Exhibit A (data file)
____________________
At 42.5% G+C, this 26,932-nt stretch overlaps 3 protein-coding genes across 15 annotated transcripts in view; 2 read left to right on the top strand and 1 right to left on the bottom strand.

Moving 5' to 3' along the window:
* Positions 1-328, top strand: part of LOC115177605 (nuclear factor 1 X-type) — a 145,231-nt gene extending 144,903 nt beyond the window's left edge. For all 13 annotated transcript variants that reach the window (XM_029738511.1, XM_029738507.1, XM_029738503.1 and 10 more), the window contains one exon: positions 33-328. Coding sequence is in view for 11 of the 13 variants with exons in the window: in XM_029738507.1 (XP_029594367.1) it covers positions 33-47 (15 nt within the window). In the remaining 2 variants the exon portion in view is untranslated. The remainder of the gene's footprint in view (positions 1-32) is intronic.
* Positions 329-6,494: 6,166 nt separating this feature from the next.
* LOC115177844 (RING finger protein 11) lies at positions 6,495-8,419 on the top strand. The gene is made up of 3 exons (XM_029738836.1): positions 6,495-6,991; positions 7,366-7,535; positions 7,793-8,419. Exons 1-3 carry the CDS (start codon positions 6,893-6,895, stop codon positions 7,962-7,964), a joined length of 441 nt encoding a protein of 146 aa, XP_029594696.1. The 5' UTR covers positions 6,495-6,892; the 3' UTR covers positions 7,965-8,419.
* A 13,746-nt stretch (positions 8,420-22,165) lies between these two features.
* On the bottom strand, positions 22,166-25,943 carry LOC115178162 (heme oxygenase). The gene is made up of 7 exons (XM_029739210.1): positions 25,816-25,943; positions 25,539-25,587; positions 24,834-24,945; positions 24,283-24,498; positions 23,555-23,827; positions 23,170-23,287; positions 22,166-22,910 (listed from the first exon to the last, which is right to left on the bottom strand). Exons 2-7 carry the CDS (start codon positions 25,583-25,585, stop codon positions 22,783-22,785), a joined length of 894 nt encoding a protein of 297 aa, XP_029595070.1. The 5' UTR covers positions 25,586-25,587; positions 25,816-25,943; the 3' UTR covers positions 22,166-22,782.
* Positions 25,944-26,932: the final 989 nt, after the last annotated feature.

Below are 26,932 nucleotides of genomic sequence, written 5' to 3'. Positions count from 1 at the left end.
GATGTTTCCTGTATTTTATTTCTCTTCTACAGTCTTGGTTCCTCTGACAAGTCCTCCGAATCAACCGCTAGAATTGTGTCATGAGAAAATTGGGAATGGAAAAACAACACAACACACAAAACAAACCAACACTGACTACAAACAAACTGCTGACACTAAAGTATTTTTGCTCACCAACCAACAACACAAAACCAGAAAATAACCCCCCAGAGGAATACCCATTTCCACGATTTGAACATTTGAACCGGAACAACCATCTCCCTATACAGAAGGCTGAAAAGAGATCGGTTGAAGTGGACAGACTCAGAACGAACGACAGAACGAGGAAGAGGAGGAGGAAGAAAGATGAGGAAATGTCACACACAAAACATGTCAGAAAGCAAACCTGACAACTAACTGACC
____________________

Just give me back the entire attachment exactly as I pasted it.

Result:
At 42.5% G+C, this 26,932-nt stretch overlaps 3 protein-coding genes across 15 annotated transcripts in view; 2 read left to right on the top strand and 1 right to left on the bottom strand.

Moving 5' to 3' along the window:
* Positions 1-328, top strand: part of LOC115177605 (nuclear factor 1 X-type) — a 145,231-nt gene extending 144,903 nt beyond the window's left edge. For all 13 annotated transcript variants that reach the window (XM_029738511.1, XM_029738507.1, XM_029738503.1 and 10 more), the window contains one exon: positions 33-328. Coding sequence is in view for 11 of the 13 variants with exons in the window: in XM_029738507.1 (XP_029594367.1) it covers positions 33-47 (15 nt within the window). In the remaining 2 variants the exon portion in view is untranslated. The remainder of the gene's footprint in view (positions 1-32) is intronic.
* Positions 329-6,494: 6,166 nt separating this feature from the next.
* LOC115177844 (RING finger protein 11) lies at positions 6,495-8,419 on the top strand. The gene is made up of 3 exons (XM_029738836.1): positions 6,495-6,991; positions 7,366-7,535; positions 7,793-8,419. Exons 1-3 carry the CDS (start codon positions 6,893-6,895, stop codon positions 7,962-7,964), a joined length of 441 nt encoding a protein of 146 aa, XP_029594696.1. The 5' UTR covers positions 6,495-6,892; the 3' UTR covers positions 7,965-8,419.
* A 13,746-nt stretch (positions 8,420-22,165) lies between these two features.
* On the bottom strand, positions 22,166-25,943 carry LOC115178162 (heme oxygenase). The gene is made up of 7 exons (XM_029739210.1): positions 25,816-25,943; positions 25,539-25,587; positions 24,834-24,945; positions 24,283-24,498; positions 23,555-23,827; positions 23,170-23,287; positions 22,166-22,910 (listed from the first exon to the last, which is right to left on the bottom strand). Exons 2-7 carry the CDS (start codon positions 25,583-25,585, stop codon positions 22,783-22,785), a joined length of 894 nt encoding a protein of 297 aa, XP_029595070.1. The 5' UTR covers positions 25,586-25,587; positions 25,816-25,943; the 3' UTR covers positions 22,166-22,782.
* Positions 25,944-26,932: the final 989 nt, after the last annotated feature.

Below are 26,932 nucleotides of genomic sequence, written 5' to 3'. Positions count from 1 at the left end.
GATGTTTCCTGTATTTTATTTCTCTTCTACAGTCTTGGTTCCTCTGACAAGTCCTCCGAATCAACCGCTAGAATTGTGTCATGAGAAAATTGGGAATGGAAAAACAACACAACACACAAAACAAACCAACACTGACTACAAACAAACTGCTGACACTAAAGTATTTTTGCTCACCAACCAACAACACAAAACCAGAAAATAACCCCCCAGAGGAATACCCATTTCCACGATTTGAACATTTGAACCGGAACAACCATCTCCCTATACAGAAGGCTGAAAAGAGATCGGTTGAAGTGGACAGACTCAGAACGAACGACAGAACGAGGAAGAGGAGGAGGAAGAAAGATGAGGAAATGTCACACACAAAACATGTCAGAAAGCAAACCTGACAACTAACTGACC